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Romelu Lukaku, LeBron James, and other bigger athletes don’t get the foul calls they deserve

It’s time for referees to finally give big athletes the justice they deserve.

Manchester United v Sevilla FC  - UEFA Champions League Round of 16: Second Leg Photo by Michael Regan/Getty Images

There were several instances in Manchester United’s match against Sevilla in which Romelu Lukaku was fouled while on the ball, but the foul wasn’t called. For some of them, he stayed on his feet through the tackles, which would be fine if the referee had signaled for advantage to acknowledge the infraction while letting play go on, but the ref didn’t do that. Lukaku was clearly being fouled, to the point of staggering.

This has been a recurring problem for Lukaku throughout his career, no matter the stage nor the ref. The problem is Lukaku’s big body: The same thing he often uses to his advantage to shield the ball and create separation from defenders is also the reason he doesn’t get the fouls he deserves.

It’s a problem that goes crosses over to different sports. Because players like Lukaku are big relative to their competition, it takes greater effort for defenders to bring them down, and defenders are allowed to commit what would ordinarily be a foul against anyone else. That Lukaku stays on his feet, as he did against Sevilla, doesn’t help him get the justice he deserves.

But even in the case of someone like Olivier Giroud, who also routinely gets abused by defenders, going down still doesn’t get him the rightful calls. Many times when he does goes down, referees ignore him as if he took a dive, because he’s big. Against Giroud, those fouls don’t look as bad as they would against a smaller, more slender forward.

A few months ago, LeBron James of the Cleveland Cavaliers complained about the same thing. He noted that as a bigger player who drives to the rim, he doesn’t get the same protection as his jump-shooting counterparts. It was a big problem with Shaquille O’Neal during his career. O’Neal routinely complained that referees would allow him to be abused under the rim because he was big and could play through the hits. It even happens with Cam Newton, an NFL quarterback who is bigger and stronger than most of his colleagues.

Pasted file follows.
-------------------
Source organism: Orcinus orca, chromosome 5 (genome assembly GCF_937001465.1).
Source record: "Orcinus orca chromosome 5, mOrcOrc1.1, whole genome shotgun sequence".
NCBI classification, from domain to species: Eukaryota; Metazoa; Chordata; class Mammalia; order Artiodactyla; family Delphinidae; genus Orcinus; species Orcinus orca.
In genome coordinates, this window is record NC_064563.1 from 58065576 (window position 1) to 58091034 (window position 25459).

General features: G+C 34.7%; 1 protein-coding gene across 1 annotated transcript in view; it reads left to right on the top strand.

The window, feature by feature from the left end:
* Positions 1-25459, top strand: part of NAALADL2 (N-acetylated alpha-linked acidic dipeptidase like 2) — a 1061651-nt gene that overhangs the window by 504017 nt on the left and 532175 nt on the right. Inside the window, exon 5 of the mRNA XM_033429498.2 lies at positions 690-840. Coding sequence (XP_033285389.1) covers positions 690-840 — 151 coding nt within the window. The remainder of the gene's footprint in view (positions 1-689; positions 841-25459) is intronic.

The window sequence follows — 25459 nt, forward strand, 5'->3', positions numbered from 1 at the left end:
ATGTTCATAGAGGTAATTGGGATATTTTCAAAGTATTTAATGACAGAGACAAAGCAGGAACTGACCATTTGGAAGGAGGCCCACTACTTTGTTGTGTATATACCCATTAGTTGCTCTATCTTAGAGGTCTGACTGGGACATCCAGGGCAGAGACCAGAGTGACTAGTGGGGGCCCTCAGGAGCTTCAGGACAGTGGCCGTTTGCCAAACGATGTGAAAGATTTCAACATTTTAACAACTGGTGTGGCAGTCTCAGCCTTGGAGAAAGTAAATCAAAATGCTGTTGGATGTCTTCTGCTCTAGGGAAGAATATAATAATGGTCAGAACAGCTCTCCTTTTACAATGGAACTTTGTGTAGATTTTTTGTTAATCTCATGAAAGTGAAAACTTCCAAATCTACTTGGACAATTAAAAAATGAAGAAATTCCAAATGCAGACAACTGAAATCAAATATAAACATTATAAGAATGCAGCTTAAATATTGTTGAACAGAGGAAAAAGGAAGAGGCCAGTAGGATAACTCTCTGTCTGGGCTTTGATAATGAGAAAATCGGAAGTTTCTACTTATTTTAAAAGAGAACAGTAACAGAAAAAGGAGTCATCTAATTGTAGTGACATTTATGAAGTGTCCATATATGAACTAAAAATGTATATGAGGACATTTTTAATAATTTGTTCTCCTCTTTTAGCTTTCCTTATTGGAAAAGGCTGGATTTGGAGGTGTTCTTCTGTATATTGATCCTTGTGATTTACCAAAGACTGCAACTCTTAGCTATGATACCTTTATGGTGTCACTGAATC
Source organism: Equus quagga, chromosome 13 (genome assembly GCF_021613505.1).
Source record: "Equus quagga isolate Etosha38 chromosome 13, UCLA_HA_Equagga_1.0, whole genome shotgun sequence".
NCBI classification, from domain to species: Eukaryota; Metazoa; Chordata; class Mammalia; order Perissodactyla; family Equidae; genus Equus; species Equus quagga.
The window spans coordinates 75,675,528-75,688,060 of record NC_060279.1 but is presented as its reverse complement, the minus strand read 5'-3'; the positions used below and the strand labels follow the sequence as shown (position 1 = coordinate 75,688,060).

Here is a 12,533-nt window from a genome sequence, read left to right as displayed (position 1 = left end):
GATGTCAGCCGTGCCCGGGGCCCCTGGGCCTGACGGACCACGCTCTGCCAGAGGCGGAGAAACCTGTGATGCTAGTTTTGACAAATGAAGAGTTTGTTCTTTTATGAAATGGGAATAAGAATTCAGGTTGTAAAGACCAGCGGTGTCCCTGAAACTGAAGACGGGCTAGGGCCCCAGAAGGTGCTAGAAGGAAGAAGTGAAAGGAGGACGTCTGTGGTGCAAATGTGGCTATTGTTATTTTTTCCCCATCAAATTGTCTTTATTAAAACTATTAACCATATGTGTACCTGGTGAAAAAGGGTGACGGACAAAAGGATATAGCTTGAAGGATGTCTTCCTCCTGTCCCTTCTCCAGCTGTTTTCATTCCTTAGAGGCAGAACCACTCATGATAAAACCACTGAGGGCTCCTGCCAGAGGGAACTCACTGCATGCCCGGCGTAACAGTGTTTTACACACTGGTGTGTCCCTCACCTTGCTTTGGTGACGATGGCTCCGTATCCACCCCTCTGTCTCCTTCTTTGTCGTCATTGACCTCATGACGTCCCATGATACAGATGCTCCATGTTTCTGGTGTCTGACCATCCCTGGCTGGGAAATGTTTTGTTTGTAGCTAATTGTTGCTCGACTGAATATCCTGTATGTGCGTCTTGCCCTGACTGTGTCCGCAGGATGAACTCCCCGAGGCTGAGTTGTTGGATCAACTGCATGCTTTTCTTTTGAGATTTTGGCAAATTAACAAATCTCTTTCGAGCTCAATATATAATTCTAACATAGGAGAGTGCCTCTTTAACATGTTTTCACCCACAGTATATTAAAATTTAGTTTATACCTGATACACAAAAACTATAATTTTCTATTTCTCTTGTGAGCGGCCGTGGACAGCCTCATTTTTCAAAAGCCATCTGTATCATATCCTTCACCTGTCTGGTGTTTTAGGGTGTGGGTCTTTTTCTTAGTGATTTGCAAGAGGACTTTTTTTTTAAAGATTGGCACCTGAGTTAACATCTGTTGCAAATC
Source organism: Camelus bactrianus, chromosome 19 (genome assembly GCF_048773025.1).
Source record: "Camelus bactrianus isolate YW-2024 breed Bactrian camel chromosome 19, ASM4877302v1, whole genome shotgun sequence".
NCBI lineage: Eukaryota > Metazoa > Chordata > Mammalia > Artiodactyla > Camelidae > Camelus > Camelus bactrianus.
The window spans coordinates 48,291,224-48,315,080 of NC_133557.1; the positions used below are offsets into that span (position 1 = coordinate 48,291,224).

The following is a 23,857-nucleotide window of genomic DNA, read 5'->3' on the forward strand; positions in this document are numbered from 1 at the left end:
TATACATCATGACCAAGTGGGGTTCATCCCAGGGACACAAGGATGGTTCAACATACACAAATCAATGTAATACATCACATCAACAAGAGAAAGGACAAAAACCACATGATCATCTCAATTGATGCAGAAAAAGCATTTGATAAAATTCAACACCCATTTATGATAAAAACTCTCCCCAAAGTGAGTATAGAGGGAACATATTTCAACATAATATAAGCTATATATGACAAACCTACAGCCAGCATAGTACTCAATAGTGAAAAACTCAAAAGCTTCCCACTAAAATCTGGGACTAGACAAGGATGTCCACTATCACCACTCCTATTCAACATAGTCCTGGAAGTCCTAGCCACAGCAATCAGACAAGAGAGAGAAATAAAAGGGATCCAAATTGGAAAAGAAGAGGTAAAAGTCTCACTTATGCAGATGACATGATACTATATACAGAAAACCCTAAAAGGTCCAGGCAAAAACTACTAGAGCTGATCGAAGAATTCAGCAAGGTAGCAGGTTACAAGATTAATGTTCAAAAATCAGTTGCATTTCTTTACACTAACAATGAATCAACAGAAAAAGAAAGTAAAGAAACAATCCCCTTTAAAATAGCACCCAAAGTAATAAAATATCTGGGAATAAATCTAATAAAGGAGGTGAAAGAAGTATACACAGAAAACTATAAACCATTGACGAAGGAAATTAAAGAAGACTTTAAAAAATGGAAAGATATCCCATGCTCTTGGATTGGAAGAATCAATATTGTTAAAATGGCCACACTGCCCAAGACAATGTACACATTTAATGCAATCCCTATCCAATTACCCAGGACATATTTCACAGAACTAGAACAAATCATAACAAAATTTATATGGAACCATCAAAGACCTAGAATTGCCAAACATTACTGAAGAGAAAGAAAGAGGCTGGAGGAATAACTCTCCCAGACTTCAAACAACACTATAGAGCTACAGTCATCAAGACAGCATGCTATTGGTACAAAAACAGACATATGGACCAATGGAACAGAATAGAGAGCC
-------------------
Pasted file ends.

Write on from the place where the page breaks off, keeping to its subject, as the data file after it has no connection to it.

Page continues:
When James complained about not getting calls, his critics pointed out that he draws a lot of fouls relative to most NBA players, which is true:

However, the fact James is talented enough to draw a lot of fouls doesn’t negate his point. It’s not that he doesn’t get foul calls, or that he doesn’t get them at a high rate, it’s he’s allowed to be abused in a way that smaller players wouldn’t be.

James was justified last December, when his Cavaliers played against the Warriors on Christmas. Kevin Durant guarded James in the final possessions and seemed to foul him on several drives. The worst infraction happened with less than 30 seconds left and the Warriors leading, 95-92. James drove to the rim, and not only did Durant make excessive contact with his body, but Durant impaired the shot by holding down James’ left hand in his block attempt. Durant dismissed James’ complaints about the fouls, saying his efforts were clean. But later, the NBA itself would admit James was, in fact, fouled three times within that 72 seconds. None of those fouls were called.

Sometimes James exaggerates those small fouls to draw attention to the actions being ignored. The irony is commentators and fans criticize the reactions because a guy his size rightfully shouldn’t go down from the contact, but the fact is if he doesn’t behave in that manner, what is a foul wouldn’t be called as such.

The reason for why this problem exists is likely multifaceted, but it’s something that once you see it, it’s hard to ignore. Or rather, it’s harder to deny if you pay attention to someone like Lukaku or James throughout a game. The players themselves have been complaining about no-calls for a long time, despite being dismissed as entitled athletes who are naturally embittered towards officials.

All players should be held to the same standards. A foul should be a foul regardless of who is committing it, and who is the victim. The size of the attacker shouldn’t matter. Big players shouldn’t have to exaggerate contact to show that they are being hurt. Refereeing, as a human job, is imperfect by nature, but this has a been a persistent problem that should be corrected.